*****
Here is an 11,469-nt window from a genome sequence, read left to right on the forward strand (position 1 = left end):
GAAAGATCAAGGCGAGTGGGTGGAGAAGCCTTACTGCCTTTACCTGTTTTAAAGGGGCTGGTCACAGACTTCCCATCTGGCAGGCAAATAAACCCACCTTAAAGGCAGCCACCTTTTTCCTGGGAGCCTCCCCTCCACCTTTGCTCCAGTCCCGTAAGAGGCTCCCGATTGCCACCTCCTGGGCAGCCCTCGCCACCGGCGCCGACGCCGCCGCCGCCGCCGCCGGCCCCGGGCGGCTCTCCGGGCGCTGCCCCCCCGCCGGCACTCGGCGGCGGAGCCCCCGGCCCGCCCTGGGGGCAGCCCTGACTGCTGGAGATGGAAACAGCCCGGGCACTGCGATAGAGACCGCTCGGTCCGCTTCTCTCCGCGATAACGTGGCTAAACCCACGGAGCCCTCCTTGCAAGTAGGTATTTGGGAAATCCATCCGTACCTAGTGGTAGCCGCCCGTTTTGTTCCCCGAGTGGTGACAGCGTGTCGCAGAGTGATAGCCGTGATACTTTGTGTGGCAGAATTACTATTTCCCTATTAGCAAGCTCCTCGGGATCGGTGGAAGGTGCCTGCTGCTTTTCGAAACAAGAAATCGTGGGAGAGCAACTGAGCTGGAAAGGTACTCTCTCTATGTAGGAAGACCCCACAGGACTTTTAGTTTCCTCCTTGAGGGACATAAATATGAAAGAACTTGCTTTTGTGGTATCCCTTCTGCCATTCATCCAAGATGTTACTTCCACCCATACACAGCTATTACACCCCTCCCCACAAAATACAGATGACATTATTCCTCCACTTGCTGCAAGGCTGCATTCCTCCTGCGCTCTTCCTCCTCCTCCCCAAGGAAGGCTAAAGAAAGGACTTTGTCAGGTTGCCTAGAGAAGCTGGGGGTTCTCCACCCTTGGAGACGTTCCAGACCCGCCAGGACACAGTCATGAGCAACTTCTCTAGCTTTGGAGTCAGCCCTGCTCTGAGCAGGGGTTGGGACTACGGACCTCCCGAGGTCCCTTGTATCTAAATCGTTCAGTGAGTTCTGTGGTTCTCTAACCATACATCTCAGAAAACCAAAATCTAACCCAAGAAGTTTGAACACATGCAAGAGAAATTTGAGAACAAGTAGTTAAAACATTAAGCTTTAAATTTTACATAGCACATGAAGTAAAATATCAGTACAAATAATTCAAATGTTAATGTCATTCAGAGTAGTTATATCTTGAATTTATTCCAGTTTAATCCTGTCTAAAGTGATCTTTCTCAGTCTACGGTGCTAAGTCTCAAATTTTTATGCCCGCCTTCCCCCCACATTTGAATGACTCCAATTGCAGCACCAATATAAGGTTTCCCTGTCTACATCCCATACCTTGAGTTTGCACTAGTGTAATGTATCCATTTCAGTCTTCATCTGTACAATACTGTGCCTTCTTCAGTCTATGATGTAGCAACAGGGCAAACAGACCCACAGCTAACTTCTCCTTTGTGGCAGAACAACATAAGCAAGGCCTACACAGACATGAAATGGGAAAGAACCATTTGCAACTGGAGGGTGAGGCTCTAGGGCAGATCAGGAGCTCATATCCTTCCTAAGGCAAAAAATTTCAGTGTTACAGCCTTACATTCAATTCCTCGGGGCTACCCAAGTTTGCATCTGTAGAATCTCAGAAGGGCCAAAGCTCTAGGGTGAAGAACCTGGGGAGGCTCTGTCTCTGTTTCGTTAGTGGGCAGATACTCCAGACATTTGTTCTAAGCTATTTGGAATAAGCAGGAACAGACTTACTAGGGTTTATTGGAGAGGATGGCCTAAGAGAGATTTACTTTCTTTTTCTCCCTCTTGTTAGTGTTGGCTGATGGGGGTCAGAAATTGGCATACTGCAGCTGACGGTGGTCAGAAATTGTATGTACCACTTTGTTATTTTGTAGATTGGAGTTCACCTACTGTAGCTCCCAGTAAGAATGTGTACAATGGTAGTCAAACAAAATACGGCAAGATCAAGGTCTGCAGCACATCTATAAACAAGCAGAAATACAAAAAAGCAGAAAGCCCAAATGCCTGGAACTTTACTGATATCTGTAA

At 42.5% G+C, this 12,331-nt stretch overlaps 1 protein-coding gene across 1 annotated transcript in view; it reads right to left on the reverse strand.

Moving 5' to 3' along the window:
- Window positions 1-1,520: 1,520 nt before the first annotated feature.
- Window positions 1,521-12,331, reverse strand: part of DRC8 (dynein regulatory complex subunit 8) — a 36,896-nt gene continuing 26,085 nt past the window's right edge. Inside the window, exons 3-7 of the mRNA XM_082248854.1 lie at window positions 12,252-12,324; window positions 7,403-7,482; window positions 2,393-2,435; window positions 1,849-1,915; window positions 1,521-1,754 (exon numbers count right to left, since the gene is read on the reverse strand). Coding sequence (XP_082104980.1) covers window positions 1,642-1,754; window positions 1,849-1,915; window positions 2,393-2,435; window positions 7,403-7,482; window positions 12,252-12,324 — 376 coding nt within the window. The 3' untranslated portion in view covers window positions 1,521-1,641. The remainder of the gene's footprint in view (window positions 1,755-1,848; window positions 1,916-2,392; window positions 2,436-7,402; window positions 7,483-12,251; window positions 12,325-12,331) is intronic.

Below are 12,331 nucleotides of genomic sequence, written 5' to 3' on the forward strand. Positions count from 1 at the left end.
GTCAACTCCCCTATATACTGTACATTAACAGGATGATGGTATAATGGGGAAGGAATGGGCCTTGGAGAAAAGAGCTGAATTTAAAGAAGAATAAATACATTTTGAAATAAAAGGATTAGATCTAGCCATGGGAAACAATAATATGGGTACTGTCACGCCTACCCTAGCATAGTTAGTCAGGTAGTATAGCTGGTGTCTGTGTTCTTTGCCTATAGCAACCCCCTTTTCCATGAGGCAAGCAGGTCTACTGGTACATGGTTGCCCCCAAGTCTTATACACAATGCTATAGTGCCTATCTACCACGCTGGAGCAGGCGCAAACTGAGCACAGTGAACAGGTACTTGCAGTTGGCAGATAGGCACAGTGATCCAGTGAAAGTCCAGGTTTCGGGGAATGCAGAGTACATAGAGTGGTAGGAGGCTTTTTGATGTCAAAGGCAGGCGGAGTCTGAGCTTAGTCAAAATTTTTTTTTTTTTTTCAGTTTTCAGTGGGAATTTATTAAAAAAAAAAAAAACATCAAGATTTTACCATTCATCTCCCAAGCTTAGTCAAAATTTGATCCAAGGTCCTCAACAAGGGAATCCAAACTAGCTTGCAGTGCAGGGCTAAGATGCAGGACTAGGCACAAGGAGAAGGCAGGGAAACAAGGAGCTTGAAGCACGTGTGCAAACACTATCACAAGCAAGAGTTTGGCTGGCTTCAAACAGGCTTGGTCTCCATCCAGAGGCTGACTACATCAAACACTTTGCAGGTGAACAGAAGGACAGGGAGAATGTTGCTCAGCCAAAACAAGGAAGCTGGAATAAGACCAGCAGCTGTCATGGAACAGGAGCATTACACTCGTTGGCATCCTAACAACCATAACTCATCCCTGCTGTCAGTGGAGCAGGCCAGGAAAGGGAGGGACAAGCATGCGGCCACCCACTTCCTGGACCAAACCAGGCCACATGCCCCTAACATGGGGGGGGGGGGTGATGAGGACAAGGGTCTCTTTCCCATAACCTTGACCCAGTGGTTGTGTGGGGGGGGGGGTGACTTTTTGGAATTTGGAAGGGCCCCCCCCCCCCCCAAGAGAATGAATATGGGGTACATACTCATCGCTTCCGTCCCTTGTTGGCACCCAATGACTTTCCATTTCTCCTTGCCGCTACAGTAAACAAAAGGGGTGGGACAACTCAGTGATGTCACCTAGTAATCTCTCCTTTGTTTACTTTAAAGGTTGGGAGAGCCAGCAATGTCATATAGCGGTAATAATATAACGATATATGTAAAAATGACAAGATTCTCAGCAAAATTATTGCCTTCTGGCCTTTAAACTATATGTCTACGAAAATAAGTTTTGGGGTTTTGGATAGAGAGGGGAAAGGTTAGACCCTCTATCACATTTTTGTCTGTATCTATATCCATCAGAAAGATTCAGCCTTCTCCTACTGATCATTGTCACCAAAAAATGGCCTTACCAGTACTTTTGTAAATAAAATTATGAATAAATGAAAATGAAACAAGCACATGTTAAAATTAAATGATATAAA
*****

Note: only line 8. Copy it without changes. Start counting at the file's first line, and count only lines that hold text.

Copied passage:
GTCAACTCCCCTATATACTGTACATTAACAGGATGATGGTATAATGGGGAAGGAATGGGCCTTGGAGAAAAGAGCTGAATTTAAAGAAGAATAAATACATTTTGAAATAAAAGGATTAGATCTAGCCATGGGAAACAATAATATGGGTACTGTCACGCCTACCCTAGCATAGTTAGTCAGGTAGTATAGCTGGTGTCTGTGTTCTTTGCCTATAGCAACCCCCTTTTCCATGAGGCAAGCAGGTCTACTGGTACATGGTTGCCCCCAAGTCTTATACACAATGCTATAGTGCCTATCTACCACGCTGGAGCAGGCGCAAACTGAGCACAGTGAACAGGTACTTGCAGTTGGCAGATAGGCACAGTGATCCAGTGAAAGTCCAGGTTTCGGGGAATGCAGAGTACATAGAGTGGTAGGAGGCTTTTTGATGTCAAAGGCAGGCGGAGTCTGAGCTTAGTCAAAATTTTTTTTTTTTTTTCAGTTTTCAGTGGGAATTTATTAAAAAAAAAAAAAACATCAAGATTTTACCATTCATCTCCCAAGCTTAGTCAAAATTTGATCCAAGGTCCTCAACAAGGGAATCCAAACTAGCTTGCAGTGCAGGGCTAAGATGCAGGACTAGGCACAAGGAGAAGGCAGGGAAACAAGGAGCTTGAAGCACGTGTGCAAACACTATCACAAGCAAGAGTTTGGCTGGCTTCAAACAGGCTTGGTCTCCATCCAGAGGCTGACTACATCAAACACTTTGCAGGTGAACAGAAGGACAGGGAGAATGTTGCTCAGCCAAAACAAGGAAGCTGGAATAAGACCAGCAGCTGTCATGGAACAGGAGCATTACACTCGTTGGCATCCTAACAACCATAACTCATCCCTGCTGTCAGTGGAGCAGGCCAGGAAAGGGAGGGACAAGCATGCGGCCACCCACTTCCTGGACCAAACCAGGCCACATGCCCCTAACATGGGGGGGGGGGGTGATGAGGACAAGGGTCTCTTTCCCATAACCTTGACCCAGTGGTTGTGTGGGGGGGGGGGTGACTTTTTGGAATTTGGAAGGGCCCCCCCCCCCCCCAAGAGAATGAATATGGGGTACATACTCATCGCTTCCGTCCCTTGTTGGCACCCAATGACTTTCCATTTCTCCTTGCCGCTACAGTAAACAAAAGGGGTGGGACAACTCAGTGATGTCACCTAGTAATCTCTCCTTTGTTTACTTTAAAGGTTGGGAGAGCCAGCAATGTCATATAGCGGTAATAATATAACGATATATGTAAAAATGACAAGATTCTCAGCAAAATTATTGCCTTCTGGCCTTTAAACTATATGTCTACGAAAATAAGTTTTGGGGTTTTGGATAGAGAGGGGAAAGGTTAGACCCTCTATCACATTTTTGTCTGTATCTATATCCATCAGAAAGATTCAGCCTTCTCCTACTGATCATTGTCACCAAAAAATGGCCTTACCAGTACTTTTGTAAATAAAATTATGAATAAATGAAAATGAAACAAGCACATGTTAAAATTAAATGATATAAA